Pitch Patterns Play Greater Role in Speech Perception

Language experience shapes the way the brain stem works, linguist says

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MONDAY, Feb. 18, 2008 (HealthDay News) -- The pitch of language and sound affects the development of the brain more than previously thought, according to new research.

"Everyone has a brain stem, but it's tuned differently depending on what sounds are behaviorally relevant to a person, for example, the sounds of his or her mother tongue," Jackson T. Gandour, a linguistics professor at Purdue University, said in a prepared statement.

Gandour was to present several of his pitch-processing studies Saturday during the American Association for Advancement of Science's annual meeting, in Boston.

One set of findings comes from a collaboration comparing brain activity in young adult speakers of the tonal language Mandarin with those of speakers of English, a non-tonal language.

Tone languages use inflections of pitch on syllables to indicate a difference between words. For example, in Mandarin the sound "ma" with a level tone means "mother," a rising tone means "hemp," a falling-rising tone means "horse" and a falling tone means "scold."

"By studying brain activity at different stages of processing pitch patterns in tonal languages, we have found that early activity in the brain stem is shaped by a person's language experience, even while the person is asleep, and consequently, we now believe it plays a much greater role in speech perception than we thought before," Gandour said.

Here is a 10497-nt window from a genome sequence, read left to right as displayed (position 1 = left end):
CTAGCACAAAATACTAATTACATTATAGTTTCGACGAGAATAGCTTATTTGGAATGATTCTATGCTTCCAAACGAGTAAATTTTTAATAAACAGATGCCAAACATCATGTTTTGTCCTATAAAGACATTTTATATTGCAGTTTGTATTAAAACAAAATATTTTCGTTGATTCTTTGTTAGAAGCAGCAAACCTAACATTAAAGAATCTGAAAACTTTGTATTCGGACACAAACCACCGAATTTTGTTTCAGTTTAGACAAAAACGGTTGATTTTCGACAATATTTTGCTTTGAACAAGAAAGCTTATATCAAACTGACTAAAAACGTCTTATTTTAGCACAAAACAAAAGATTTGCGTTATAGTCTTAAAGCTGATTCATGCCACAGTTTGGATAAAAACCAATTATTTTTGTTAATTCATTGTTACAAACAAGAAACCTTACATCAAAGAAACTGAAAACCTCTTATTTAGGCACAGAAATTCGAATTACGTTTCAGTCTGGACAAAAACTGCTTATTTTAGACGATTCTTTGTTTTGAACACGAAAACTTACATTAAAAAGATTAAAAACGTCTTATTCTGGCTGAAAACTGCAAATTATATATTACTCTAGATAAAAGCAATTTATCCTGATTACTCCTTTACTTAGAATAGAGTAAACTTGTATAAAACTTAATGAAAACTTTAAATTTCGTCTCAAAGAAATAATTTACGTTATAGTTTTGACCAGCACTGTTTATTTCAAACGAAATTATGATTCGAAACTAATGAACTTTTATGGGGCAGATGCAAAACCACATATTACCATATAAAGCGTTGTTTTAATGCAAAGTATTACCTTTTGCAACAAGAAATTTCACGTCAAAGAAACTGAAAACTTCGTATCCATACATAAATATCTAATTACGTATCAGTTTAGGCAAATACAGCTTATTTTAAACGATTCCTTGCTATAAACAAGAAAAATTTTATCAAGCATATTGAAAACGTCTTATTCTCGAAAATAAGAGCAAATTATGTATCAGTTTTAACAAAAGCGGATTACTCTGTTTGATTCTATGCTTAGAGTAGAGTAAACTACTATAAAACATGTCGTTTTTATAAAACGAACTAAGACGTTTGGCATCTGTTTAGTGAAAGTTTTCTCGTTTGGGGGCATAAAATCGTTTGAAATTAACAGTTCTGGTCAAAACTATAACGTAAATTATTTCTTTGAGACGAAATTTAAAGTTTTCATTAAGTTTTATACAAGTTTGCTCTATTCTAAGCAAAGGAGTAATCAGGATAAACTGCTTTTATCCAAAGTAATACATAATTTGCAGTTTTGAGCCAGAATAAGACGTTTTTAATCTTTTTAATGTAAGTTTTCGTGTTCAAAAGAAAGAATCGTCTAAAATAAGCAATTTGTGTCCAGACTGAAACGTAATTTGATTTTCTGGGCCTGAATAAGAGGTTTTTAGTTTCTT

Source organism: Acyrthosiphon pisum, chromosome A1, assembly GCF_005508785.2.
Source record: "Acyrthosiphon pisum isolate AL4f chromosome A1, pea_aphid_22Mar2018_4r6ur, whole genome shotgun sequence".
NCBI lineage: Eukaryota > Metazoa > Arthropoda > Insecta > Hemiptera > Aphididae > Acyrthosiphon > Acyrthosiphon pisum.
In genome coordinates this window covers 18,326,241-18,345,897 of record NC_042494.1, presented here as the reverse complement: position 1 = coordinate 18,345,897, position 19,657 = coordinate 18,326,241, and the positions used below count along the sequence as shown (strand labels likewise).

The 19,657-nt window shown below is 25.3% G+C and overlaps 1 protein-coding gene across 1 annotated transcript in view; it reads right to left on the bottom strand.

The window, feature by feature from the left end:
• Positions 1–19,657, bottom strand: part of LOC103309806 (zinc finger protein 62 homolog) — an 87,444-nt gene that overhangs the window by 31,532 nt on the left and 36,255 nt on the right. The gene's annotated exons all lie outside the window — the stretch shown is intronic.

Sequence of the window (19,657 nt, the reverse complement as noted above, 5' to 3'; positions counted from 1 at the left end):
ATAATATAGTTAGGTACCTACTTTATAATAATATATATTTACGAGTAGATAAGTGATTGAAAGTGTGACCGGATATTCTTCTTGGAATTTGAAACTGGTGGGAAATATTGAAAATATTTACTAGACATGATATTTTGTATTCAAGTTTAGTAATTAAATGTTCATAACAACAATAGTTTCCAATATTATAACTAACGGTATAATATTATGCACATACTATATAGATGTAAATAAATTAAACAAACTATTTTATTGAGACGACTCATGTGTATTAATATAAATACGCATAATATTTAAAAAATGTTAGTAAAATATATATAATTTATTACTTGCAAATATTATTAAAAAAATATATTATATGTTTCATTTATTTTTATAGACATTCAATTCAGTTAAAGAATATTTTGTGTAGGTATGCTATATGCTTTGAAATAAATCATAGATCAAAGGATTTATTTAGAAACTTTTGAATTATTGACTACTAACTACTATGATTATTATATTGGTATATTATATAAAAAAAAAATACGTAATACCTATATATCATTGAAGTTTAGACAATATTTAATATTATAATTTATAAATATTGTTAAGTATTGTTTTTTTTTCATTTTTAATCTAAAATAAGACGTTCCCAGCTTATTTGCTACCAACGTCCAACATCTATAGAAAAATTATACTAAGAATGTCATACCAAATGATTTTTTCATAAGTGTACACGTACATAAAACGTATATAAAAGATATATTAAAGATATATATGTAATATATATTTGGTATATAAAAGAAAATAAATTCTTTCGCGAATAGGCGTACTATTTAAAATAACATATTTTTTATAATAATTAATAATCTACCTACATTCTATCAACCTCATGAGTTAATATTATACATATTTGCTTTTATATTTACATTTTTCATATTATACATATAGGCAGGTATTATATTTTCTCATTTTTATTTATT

The brain stem is located early along the auditory pathway, just 7 to 9 milliseconds from the time the auditory signal enters the ear. This is also near where pitch processing begins in the cochlea and the auditory nerve.

"Never did I expect we would find that language experience would shape the way the brain stem works," Gandour said. "The idea is that this sensory signal undergoes a set of transformations that are far more complicated than we originally thought."

Another study looking at blood flow in the cerebral cortex revealed that the melody of speech is processed in neither a single region nor a specific hemisphere. Instead, it engages multiple areas of the brain comprising large-scale networks that involve both hemispheres.

"And moreover, we find that these networks are not circumscribed to language processes but instead interact with more general sensory-motor and cognitive process in addition to those associated with language," he said.

The findings show that when the melody of speech is processed, a dynamic interplay between the left and right hemispheres of the brain occurs. The processing pitch of information engages neural mechanisms in the brain's right hemisphere, while left hemisphere regions mediate processing of linguistic information, he said.

More information

The National Institute on Aging has more about how the brain works.

SOURCE: Purdue University, news release, Feb. 16, 2008

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